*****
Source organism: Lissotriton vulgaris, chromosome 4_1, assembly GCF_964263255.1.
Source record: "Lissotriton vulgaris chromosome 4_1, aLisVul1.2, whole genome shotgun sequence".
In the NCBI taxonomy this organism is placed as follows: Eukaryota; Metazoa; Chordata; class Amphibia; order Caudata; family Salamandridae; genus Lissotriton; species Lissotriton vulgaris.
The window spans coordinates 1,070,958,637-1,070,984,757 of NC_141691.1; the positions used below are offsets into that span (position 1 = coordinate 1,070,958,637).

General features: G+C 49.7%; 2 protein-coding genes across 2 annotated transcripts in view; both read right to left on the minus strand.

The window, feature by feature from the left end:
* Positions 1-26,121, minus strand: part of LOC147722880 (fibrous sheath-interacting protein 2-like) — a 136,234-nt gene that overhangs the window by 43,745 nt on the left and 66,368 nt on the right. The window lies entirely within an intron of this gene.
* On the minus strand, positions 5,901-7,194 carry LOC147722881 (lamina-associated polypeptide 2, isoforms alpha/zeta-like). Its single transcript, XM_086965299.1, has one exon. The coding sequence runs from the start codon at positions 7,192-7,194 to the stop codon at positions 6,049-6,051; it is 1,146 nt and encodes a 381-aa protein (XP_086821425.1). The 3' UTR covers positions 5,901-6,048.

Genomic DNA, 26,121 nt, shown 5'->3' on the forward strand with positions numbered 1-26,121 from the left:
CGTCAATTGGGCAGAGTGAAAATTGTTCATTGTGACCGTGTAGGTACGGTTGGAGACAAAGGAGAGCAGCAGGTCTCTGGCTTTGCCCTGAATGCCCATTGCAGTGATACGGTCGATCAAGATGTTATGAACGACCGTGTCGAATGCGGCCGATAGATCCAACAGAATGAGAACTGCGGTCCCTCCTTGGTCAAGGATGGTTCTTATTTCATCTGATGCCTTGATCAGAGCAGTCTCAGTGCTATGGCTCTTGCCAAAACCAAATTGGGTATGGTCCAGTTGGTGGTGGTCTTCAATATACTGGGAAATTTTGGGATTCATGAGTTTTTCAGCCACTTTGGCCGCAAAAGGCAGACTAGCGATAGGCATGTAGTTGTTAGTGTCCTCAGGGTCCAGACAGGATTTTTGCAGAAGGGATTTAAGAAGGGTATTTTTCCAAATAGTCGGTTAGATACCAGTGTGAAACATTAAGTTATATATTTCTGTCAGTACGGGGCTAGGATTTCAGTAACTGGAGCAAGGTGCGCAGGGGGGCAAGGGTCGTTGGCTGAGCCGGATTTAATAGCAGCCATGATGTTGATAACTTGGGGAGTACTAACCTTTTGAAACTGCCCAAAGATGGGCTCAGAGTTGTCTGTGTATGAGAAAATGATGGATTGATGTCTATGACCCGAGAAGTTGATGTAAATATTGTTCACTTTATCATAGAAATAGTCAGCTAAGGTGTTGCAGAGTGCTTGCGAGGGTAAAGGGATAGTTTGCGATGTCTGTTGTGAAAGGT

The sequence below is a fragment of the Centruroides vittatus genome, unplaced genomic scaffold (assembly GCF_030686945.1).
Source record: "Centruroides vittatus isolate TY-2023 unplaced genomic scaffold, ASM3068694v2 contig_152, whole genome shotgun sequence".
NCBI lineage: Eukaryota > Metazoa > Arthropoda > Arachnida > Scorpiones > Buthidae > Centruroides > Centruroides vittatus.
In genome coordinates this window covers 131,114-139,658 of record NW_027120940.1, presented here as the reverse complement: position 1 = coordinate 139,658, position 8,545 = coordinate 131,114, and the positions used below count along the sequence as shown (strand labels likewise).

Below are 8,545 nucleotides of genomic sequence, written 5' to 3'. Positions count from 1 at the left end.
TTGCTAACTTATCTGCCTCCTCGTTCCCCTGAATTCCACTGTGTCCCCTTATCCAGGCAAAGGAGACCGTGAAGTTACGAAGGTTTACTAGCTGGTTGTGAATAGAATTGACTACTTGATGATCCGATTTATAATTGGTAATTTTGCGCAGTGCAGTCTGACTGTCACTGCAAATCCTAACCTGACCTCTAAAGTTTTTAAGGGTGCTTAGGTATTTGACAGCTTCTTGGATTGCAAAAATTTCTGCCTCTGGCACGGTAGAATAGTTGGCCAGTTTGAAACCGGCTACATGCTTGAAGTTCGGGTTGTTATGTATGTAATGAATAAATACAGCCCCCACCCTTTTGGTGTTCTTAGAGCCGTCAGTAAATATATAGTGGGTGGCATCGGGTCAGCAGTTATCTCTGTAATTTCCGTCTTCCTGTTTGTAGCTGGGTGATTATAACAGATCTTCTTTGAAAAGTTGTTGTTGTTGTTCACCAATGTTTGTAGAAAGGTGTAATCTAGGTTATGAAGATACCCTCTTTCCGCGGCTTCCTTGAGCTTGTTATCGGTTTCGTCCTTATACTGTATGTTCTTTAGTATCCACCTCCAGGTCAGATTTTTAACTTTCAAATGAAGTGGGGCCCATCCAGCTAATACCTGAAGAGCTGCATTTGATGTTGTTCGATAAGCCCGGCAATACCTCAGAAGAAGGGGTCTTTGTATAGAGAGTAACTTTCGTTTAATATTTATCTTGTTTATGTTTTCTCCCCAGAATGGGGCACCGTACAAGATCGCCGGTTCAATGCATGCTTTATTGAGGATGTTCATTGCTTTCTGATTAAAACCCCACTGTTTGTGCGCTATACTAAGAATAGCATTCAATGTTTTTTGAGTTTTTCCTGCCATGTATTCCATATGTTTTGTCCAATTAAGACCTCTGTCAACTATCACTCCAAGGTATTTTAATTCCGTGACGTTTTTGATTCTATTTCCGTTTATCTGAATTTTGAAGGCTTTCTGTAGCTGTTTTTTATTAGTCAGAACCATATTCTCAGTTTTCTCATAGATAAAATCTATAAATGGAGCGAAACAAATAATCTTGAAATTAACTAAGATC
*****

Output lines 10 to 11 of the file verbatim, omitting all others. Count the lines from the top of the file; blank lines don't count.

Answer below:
CGTCAATTGGGCAGAGTGAAAATTGTTCATTGTGACCGTGTAGGTACGGTTGGAGACAAAGGAGAGCAGCAGGTCTCTGGCTTTGCCCTGAATGCCCATTGCAGTGATACGGTCGATCAAGATGTTATGAACGACCGTGTCGAATGCGGCCGATAGATCCAACAGAATGAGAACTGCGGTCCCTCCTTGGTCAAGGATGGTTCTTATTTCATCTGATGCCTTGATCAGAGCAGTCTCAGTGCTATGGCTCTTGCCAAAACCAAATTGGGTATGGTCCAGTTGGTGGTGGTCTTCAATATACTGGGAAATTTTGGGATTCATGAGTTTTTCAGCCACTTTGGCCGCAAAAGGCAGACTAGCGATAGGCATGTAGTTGTTAGTGTCCTCAGGGTCCAGACAGGATTTTTGCAGAAGGGATTTAAGAAGGGTATTTTTCCAAATAGTCGGTTAGATACCAGTGTGAAACATTAAGTTATATATTTCTGTCAGTACGGGGCTAGGATTTCAGTAACTGGAGCAAGGTGCGCAGGGGGGCAAGGGTCGTTGGCTGAGCCGGATTTAATAGCAGCCATGATGTTGATAACTTGGGGAGTACTAACCTTTTGAAACTGCCCAAAGATGGGCTCAGAGTTGTCTGTGTATGAGAAAATGATGGATTGATGTCTATGACCCGAGAAGTTGATGTAAATATTGTTCACTTTATCATAGAAATAGTCAGCTAAGGTGTTGCAGAGTGCTTGCGAGGGTAAAGGGATAGTTTGCGATGTCTGTTGTGAAAGGT

The sequence below is a fragment of the Centruroides vittatus genome, unplaced genomic scaffold (assembly GCF_030686945.1).